Continue reading “There’s More to Science Than Evolution”

A Statement of Fact Cannot Be Unconscionable

Over at Cosmic Variance, Sean’s been taking a beating over his negative comments on an atheist anti-Christmas sign. There’s no small irony in this, given that Sean is a vocal atheist. His sentiments, which basically boil down to “it’s good to promote atheism, but there’s no need to be a dick about it” strike me as perfectly unobjectionable, but as he’s learning first-hand, that’s not enough for a lot of people on the Internet.

The difference between an unjustly accused “accommodationist” like Sean and a real one like myself is here:

The problem with accommodationism isn’t that its adherents aren’t sufficiently macho or strident; it’s that they’re wrong. And when respected organizations like the National Academy of Sciences, the National Center for Science Education, or the American Association for the Advancement of Science go on record as claiming that science and religion are completely compatible, as if they were speaking for scientists, that’s unconscionable and should be stopped. They don’t have to go on at great length about how a scientific worldview undermines religious belief, even if it’s true; they can just choose not to say anything at all about religion. That’s not their job.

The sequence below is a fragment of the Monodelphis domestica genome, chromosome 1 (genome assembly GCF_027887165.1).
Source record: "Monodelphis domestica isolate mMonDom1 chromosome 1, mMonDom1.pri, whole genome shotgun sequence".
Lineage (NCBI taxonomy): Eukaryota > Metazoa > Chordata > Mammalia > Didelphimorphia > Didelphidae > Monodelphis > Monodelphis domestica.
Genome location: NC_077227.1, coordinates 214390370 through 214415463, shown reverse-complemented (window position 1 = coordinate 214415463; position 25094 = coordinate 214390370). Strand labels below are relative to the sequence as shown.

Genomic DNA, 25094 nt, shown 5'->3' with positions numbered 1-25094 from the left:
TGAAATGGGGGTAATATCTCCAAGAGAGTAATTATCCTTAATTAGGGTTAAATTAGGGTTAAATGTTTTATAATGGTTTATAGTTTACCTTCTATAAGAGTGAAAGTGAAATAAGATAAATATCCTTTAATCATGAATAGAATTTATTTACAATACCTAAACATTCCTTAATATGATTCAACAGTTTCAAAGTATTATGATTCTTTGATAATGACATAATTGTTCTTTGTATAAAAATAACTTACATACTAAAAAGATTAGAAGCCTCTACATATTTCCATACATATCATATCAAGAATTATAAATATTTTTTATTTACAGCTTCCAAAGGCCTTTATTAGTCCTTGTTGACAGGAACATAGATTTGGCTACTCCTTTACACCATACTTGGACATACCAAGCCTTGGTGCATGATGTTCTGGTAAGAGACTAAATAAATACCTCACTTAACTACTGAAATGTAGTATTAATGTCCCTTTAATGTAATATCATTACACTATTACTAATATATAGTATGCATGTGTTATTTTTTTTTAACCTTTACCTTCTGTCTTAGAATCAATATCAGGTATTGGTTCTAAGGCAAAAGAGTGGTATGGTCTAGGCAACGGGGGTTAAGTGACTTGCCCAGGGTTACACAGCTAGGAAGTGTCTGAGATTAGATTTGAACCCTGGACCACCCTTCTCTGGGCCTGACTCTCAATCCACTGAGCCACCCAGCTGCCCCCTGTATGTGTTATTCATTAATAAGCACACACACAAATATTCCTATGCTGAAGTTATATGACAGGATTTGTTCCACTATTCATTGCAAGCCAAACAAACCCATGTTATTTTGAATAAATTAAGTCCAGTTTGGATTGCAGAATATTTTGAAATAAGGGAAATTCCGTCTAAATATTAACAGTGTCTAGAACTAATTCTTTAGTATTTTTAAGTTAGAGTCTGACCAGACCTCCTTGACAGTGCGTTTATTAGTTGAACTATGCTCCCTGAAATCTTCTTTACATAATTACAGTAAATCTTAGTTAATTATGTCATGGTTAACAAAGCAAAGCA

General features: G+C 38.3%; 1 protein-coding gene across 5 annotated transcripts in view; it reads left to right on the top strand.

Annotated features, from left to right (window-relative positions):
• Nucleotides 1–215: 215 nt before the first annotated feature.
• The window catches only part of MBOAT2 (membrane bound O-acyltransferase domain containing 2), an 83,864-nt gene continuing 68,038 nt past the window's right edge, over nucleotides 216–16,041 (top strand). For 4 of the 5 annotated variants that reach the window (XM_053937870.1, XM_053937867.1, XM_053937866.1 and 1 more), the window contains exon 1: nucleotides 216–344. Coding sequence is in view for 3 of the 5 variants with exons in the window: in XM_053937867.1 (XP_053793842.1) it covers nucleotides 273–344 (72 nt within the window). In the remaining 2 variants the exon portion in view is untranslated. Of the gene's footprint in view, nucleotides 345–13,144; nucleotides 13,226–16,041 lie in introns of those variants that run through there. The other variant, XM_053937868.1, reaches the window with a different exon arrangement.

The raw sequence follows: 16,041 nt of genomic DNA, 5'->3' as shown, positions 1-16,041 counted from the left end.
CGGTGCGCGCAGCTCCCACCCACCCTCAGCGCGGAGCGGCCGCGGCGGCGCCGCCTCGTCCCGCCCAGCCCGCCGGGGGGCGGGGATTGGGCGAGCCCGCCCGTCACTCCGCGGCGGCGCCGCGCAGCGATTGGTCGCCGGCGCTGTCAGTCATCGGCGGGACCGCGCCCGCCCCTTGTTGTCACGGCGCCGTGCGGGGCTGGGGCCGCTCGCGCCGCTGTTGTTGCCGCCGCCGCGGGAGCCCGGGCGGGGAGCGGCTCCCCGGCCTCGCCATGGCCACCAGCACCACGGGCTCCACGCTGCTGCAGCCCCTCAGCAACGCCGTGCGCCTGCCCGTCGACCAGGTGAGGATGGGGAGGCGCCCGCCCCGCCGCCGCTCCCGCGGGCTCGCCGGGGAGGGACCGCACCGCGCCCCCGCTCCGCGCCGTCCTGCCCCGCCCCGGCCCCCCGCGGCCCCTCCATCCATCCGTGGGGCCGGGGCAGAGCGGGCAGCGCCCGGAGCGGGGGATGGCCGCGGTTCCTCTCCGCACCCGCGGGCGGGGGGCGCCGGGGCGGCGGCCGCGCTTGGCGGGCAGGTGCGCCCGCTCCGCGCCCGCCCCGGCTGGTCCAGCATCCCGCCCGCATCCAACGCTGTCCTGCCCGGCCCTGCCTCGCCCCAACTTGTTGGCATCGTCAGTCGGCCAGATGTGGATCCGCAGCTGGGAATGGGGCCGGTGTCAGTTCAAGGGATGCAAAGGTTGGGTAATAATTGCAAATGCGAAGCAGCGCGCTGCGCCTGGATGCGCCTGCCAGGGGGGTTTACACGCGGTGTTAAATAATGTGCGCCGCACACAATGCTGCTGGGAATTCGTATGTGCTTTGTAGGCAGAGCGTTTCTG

I agree with basically everything else that Sean says in his defense, but we part company here, for a very simple reason: what Sean says is factually untrue.

Continue reading “A Statement of Fact Cannot Be Unconscionable”

Gold, Frankincense, and Mars

I’m kind of fried from all the recent driving, and I’ve got some stuff to catch up on. So we’ll ease back into regular blogging, by posting a clip from last week’s Colbert Report with everybody’s favorite Jesuit, Brother Guy Consolmagno, talking about how alien life would affect Christianity:

The Colbert Report Mon – Thurs 11:30pm / 10:30c
Gold, Frankincense and Mars – Guy Consolmagno
Colbert Report Full Episodes Political Humor U.S. Speedskating

There’s your “science and religion are compatible” item for this month, as well.

Thank You, Switzerland

It’s always nice to be reminded that the US is not the only country in the world prone to acts of petty and childish xenophobia. The last eight years have been especially rough, but between the Obama administration acting like adults and now this silly minaret ban, we no longer look like the most infantile Western nation.